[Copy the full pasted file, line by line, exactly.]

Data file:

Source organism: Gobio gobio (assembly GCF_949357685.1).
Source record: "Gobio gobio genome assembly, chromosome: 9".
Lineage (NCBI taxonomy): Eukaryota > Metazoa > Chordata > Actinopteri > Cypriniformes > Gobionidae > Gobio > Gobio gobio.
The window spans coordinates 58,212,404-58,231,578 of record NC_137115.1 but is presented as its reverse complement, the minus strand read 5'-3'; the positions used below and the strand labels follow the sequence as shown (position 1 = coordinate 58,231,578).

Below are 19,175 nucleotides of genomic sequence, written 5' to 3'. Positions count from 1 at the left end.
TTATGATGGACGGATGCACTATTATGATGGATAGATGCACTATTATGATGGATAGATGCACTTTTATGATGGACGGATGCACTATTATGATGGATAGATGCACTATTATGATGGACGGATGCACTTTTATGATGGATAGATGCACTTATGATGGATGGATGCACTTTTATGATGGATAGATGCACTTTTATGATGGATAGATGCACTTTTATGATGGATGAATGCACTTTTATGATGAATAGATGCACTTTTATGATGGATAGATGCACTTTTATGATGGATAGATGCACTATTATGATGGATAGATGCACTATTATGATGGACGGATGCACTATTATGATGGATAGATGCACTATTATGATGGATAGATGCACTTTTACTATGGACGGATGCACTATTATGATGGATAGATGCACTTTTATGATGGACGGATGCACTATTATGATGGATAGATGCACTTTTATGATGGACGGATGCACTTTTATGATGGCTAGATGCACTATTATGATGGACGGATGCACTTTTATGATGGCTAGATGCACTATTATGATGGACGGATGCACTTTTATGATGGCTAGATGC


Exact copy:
Source organism: Gobio gobio (assembly GCF_949357685.1).
Source record: "Gobio gobio genome assembly, chromosome: 9".
Lineage (NCBI taxonomy): Eukaryota > Metazoa > Chordata > Actinopteri > Cypriniformes > Gobionidae > Gobio > Gobio gobio.
The window spans coordinates 58,212,404-58,231,578 of record NC_137115.1 but is presented as its reverse complement, the minus strand read 5'-3'; the positions used below and the strand labels follow the sequence as shown (position 1 = coordinate 58,231,578).

Below are 19,175 nucleotides of genomic sequence, written 5' to 3'. Positions count from 1 at the left end.
TTATGATGGACGGATGCACTATTATGATGGATAGATGCACTATTATGATGGATAGATGCACTTTTATGATGGACGGATGCACTATTATGATGGATAGATGCACTATTATGATGGACGGATGCACTTTTATGATGGATAGATGCACTTATGATGGATGGATGCACTTTTATGATGGATAGATGCACTTTTATGATGGATAGATGCACTTTTATGATGGATGAATGCACTTTTATGATGAATAGATGCACTTTTATGATGGATAGATGCACTTTTATGATGGATAGATGCACTATTATGATGGATAGATGCACTATTATGATGGACGGATGCACTATTATGATGGATAGATGCACTATTATGATGGATAGATGCACTTTTACTATGGACGGATGCACTATTATGATGGATAGATGCACTTTTATGATGGACGGATGCACTATTATGATGGATAGATGCACTTTTATGATGGACGGATGCACTTTTATGATGGCTAGATGCACTATTATGATGGACGGATGCACTTTTATGATGGCTAGATGCACTATTATGATGGACGGATGCACTTTTATGATGGCTAGATGC